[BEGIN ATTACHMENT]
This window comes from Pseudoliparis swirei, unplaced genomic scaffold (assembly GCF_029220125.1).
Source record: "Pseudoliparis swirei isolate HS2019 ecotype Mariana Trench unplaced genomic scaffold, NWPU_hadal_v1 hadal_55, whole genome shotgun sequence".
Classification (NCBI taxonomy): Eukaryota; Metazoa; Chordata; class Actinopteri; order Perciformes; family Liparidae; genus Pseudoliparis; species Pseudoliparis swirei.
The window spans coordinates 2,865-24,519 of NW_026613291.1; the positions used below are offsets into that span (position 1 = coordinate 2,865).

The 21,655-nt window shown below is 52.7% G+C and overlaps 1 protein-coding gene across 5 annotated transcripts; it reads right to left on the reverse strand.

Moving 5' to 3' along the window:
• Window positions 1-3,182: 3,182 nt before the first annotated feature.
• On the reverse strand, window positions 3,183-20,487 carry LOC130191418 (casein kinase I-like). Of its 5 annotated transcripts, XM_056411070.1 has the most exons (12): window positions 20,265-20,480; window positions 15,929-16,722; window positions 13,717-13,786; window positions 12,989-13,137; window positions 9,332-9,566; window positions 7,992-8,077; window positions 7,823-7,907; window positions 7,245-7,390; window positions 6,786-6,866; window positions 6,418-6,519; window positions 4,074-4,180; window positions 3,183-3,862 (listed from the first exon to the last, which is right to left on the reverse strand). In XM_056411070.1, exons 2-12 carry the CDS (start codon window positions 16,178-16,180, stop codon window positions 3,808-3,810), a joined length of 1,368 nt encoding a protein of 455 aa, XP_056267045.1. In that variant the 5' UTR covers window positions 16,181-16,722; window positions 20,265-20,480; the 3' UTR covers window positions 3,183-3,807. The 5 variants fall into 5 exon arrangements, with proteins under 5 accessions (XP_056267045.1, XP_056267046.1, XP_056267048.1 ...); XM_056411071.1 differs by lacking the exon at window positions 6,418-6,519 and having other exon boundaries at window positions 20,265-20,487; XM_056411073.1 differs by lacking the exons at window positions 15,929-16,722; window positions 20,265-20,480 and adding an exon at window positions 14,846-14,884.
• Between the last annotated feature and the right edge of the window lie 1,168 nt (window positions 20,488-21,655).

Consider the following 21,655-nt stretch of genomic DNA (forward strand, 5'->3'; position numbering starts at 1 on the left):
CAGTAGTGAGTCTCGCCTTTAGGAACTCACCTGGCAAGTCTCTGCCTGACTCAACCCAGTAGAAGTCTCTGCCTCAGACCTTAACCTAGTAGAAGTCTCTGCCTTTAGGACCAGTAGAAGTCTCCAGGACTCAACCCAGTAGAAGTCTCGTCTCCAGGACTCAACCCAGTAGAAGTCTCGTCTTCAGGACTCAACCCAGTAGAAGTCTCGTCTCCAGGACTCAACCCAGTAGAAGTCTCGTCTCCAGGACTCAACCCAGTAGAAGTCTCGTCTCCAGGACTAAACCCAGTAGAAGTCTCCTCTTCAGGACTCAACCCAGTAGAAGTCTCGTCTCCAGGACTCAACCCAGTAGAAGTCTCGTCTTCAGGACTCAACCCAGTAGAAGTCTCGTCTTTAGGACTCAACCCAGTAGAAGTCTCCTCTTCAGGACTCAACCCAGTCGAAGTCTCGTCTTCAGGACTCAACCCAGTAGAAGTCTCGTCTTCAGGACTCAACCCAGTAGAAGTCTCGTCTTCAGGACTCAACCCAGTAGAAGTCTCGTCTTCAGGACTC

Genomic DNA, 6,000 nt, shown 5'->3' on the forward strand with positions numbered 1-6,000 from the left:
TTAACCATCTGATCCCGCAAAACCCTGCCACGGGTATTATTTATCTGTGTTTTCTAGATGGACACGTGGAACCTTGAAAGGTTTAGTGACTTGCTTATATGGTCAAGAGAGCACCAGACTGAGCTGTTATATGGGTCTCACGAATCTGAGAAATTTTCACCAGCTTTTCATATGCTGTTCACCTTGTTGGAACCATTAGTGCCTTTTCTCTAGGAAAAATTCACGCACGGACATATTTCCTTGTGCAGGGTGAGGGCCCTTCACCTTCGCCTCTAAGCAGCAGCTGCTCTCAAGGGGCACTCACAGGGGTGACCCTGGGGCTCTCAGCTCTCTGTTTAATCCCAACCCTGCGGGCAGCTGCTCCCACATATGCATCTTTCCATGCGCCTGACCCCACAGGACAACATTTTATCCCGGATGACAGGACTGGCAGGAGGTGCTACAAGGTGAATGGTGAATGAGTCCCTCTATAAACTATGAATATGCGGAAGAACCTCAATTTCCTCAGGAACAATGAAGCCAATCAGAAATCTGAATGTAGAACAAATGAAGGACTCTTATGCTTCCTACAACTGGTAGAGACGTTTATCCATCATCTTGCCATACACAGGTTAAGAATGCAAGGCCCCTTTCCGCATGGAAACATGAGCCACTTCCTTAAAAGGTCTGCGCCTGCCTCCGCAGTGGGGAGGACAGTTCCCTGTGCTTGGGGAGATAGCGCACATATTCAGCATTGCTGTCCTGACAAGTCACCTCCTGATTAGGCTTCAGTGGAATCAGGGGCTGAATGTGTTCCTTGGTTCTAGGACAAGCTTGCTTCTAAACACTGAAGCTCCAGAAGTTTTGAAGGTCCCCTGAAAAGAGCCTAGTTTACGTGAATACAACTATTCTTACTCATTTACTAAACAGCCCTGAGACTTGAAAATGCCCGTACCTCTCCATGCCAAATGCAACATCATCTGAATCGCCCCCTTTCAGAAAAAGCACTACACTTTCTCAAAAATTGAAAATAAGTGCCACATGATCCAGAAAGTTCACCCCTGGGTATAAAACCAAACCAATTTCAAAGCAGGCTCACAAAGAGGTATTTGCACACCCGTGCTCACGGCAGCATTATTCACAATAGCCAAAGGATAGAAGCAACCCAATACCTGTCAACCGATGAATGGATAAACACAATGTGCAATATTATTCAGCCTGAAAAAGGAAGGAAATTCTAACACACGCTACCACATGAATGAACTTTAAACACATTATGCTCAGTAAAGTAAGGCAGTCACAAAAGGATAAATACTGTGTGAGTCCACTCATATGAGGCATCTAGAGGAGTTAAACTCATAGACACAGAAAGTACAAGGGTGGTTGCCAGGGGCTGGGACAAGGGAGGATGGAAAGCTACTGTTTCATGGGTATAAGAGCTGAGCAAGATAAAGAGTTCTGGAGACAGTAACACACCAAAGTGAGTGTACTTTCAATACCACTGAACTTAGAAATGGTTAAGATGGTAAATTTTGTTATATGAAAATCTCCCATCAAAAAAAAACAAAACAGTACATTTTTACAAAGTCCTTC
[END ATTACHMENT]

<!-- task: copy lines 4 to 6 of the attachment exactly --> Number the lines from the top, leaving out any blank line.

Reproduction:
The window spans coordinates 2,865-24,519 of NW_026613291.1; the positions used below are offsets into that span (position 1 = coordinate 2,865).

The 21,655-nt window shown below is 52.7% G+C and overlaps 1 protein-coding gene across 5 annotated transcripts; it reads right to left on the reverse strand.

Moving 5' to 3' along the window: